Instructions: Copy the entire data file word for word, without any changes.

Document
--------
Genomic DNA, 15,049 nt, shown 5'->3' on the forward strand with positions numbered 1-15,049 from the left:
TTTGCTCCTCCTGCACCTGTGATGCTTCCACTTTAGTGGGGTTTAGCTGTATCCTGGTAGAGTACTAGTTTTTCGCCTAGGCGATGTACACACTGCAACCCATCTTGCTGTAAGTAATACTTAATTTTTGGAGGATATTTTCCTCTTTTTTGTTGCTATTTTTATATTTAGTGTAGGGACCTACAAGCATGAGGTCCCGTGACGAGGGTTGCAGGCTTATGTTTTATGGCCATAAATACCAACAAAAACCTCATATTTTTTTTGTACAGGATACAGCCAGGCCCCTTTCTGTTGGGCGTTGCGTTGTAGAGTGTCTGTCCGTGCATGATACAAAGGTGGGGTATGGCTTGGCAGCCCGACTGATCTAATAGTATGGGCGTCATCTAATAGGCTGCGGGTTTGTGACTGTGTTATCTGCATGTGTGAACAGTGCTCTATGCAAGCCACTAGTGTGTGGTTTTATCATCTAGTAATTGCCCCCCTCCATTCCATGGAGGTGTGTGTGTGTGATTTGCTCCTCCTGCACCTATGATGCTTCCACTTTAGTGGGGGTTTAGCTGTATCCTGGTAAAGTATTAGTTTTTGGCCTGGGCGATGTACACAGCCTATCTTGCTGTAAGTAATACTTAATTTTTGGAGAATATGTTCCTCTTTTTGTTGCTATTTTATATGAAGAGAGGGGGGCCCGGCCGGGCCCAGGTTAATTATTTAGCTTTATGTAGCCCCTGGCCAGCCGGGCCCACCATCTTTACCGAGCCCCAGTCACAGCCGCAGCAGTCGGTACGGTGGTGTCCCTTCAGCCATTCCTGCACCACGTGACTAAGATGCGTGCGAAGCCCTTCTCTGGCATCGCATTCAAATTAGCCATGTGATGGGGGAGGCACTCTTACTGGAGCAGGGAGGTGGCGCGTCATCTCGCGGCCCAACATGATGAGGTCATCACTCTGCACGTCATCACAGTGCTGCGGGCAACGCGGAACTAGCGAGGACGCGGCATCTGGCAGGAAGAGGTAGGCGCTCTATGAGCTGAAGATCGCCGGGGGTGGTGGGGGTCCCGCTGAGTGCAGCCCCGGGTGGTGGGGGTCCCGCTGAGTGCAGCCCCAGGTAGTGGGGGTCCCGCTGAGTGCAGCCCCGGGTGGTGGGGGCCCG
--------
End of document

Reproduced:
Genomic DNA, 15,049 nt, shown 5'->3' on the forward strand with positions numbered 1-15,049 from the left:
TTTGCTCCTCCTGCACCTGTGATGCTTCCACTTTAGTGGGGTTTAGCTGTATCCTGGTAGAGTACTAGTTTTTCGCCTAGGCGATGTACACACTGCAACCCATCTTGCTGTAAGTAATACTTAATTTTTGGAGGATATTTTCCTCTTTTTTGTTGCTATTTTTATATTTAGTGTAGGGACCTACAAGCATGAGGTCCCGTGACGAGGGTTGCAGGCTTATGTTTTATGGCCATAAATACCAACAAAAACCTCATATTTTTTTTGTACAGGATACAGCCAGGCCCCTTTCTGTTGGGCGTTGCGTTGTAGAGTGTCTGTCCGTGCATGATACAAAGGTGGGGTATGGCTTGGCAGCCCGACTGATCTAATAGTATGGGCGTCATCTAATAGGCTGCGGGTTTGTGACTGTGTTATCTGCATGTGTGAACAGTGCTCTATGCAAGCCACTAGTGTGTGGTTTTATCATCTAGTAATTGCCCCCCTCCATTCCATGGAGGTGTGTGTGTGTGATTTGCTCCTCCTGCACCTATGATGCTTCCACTTTAGTGGGGGTTTAGCTGTATCCTGGTAAAGTATTAGTTTTTGGCCTGGGCGATGTACACAGCCTATCTTGCTGTAAGTAATACTTAATTTTTGGAGAATATGTTCCTCTTTTTGTTGCTATTTTATATGAAGAGAGGGGGGCCCGGCCGGGCCCAGGTTAATTATTTAGCTTTATGTAGCCCCTGGCCAGCCGGGCCCACCATCTTTACCGAGCCCCAGTCACAGCCGCAGCAGTCGGTACGGTGGTGTCCCTTCAGCCATTCCTGCACCACGTGACTAAGATGCGTGCGAAGCCCTTCTCTGGCATCGCATTCAAATTAGCCATGTGATGGGGGAGGCACTCTTACTGGAGCAGGGAGGTGGCGCGTCATCTCGCGGCCCAACATGATGAGGTCATCACTCTGCACGTCATCACAGTGCTGCGGGCAACGCGGAACTAGCGAGGACGCGGCATCTGGCAGGAAGAGGTAGGCGCTCTATGAGCTGAAGATCGCCGGGGGTGGTGGGGGTCCCGCTGAGTGCAGCCCCGGGTGGTGGGGGTCCCGCTGAGTGCAGCCCCAGGTAGTGGGGGTCCCGCTGAGTGCAGCCCCGGGTGGTGGGGGCCCG